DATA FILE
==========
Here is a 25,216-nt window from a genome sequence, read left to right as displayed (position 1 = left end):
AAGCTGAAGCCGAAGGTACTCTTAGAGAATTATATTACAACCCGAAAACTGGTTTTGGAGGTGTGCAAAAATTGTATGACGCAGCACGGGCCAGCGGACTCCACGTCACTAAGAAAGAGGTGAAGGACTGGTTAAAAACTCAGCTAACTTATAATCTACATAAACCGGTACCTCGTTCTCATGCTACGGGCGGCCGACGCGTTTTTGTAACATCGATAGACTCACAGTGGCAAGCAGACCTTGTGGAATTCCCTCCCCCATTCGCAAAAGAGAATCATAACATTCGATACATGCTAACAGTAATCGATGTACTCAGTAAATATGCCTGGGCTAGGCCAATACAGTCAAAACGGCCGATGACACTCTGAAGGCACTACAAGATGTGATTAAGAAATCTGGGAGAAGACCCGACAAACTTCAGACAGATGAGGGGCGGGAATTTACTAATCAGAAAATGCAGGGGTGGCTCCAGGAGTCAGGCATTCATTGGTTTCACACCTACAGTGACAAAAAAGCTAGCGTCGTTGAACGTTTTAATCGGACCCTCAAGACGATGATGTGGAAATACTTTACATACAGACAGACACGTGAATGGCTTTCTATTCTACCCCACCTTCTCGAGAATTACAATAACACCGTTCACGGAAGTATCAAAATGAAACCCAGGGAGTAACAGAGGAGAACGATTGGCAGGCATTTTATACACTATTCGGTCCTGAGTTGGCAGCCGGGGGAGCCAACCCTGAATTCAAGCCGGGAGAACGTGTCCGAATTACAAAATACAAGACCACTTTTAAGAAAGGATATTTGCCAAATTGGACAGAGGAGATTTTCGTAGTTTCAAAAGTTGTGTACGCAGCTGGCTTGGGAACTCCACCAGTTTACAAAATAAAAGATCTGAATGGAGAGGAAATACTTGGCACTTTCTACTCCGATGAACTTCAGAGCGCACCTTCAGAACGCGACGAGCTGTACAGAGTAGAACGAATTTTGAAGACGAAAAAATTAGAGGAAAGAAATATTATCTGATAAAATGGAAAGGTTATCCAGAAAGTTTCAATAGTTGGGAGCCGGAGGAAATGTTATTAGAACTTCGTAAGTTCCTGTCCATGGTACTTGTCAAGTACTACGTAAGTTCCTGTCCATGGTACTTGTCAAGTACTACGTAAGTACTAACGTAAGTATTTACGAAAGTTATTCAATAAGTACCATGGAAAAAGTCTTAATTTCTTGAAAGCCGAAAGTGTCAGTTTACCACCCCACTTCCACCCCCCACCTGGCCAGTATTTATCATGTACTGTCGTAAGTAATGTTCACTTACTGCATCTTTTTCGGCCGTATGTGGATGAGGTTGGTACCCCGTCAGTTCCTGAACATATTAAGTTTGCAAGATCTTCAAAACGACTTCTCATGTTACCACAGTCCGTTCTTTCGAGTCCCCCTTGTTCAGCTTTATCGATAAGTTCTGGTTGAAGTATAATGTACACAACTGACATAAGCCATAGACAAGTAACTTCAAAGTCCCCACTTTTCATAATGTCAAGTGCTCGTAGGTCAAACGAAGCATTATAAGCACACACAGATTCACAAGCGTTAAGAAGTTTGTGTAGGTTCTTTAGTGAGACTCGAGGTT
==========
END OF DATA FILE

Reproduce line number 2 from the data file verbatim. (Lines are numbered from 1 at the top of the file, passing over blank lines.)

AAGCTGAAGCCGAAGGTACTCTTAGAGAATTATATTACAACCCGAAAACTGGTTTTGGAGGTGTGCAAAAATTGTATGACGCAGCACGGGCCAGCGGACTCCACGTCACTAAGAAAGAGGTGAAGGACTGGTTAAAAACTCAGCTAACTTATAATCTACATAAACCGGTACCTCGTTCTCATGCTACGGGCGGCCGACGCGTTTTTGTAACATCGATAGACTCACAGTGGCAAGCAGACCTTGTGGAATTCCCTCCCCCATTCGCAAAAGAGAATCATAACATTCGATACATGCTAACAGTAATCGATGTACTCAGTAAATATGCCTGGGCTAGGCCAATACAGTCAAAACGGCCGATGACACTCTGAAGGCACTACAAGATGTGATTAAGAAATCTGGGAGAAGACCCGACAAACTTCAGACAGATGAGGGGCGGGAATTTACTAATCAGAAAATGCAGGGGTGGCTCCAGGAGTCAGGCATTCATTGGTTTCACACCTACAGTGACAAAAAAGCTAGCGTCGTTGAACGTTTTAATCGGACCCTCAAGACGATGATGTGGAAATACTTTACATACAGACAGACACGTGAATGGCTTTCTATTCTACCCCACCTTCTCGAGAATTACAATAACACCGTTCACGGAAGTATCAAAATGAAACCCAGGGAGTAACAGAGGAGAACGATTGGCAGGCATTTTATACACTATTCGGTCCTGAGTTGGCAGCCGGGGGAGCCAACCCTGAATTCAAGCCGGGAGAACGTGTCCGAATTACAAAATACAAGACCACTTTTAAGAAAGGATATTTGCCAAATTGGACAGAGGAGATTTTCGTAGTTTCAAAAGTTGTGTACGCAGCTGGCTTGGGAACTCCACCAGTTTACAAAATAAAAGATCTGAATGGAGAGGAAATACTTGGCACTTTCTACTCCGATGAACTTCAGAGCGCACCTTCAGAACGCGACGAGCTGTACAGAGTAGAACGAATTTTGAAGACGAAAAAATTAGAGGAAAGAAATATTATCTGATAAAATGGAAAGGTTATCCAGAAAGTTTCAATAGTTGGGAGCCGGAGGAAATGTTATTAGAACTTCGTAAGTTCCTGTCCATGGTACTTGTCAAGTACTACGTAAGTTCCTGTCCATGGTACTTGTCAAGTACTACGTAAGTACTAACGTAAGTATTTACGAAAGTTATTCAATAAGTACCATGGAAAAAGTCTTAATTTCTTGAAAGCCGAAAGTGTCAGTTTACCACCCCACTTCCACCCCCCACCTGGCCAGTATTTATCATGTACTGTCGTAAGTAATGTTCACTTACTGCATCTTTTTCGGCCGTATGTGGATGAGGTTGGTACCCCGTCAGTTCCTGAACATATTAAGTTTGCAAGATCTTCAAAACGACTTCTCATGTTACCACAGTCCGTTCTTTCGAGTCCCCCTTGTTCAGCTTTATCGATAAGTTCTGGTTGAAGTATAATGTACACAACTGACATAAGCCATAGACAAGTAACTTCAAAGTCCCCACTTTTCATAATGTCAAGTGCTCGTAGGTCAAACGAAGCATTATAAGCACACACAGATTCACAAGCGTTAAGAAGTTTGTGTAGGTTCTTTAGTGAGACTCGAGGTT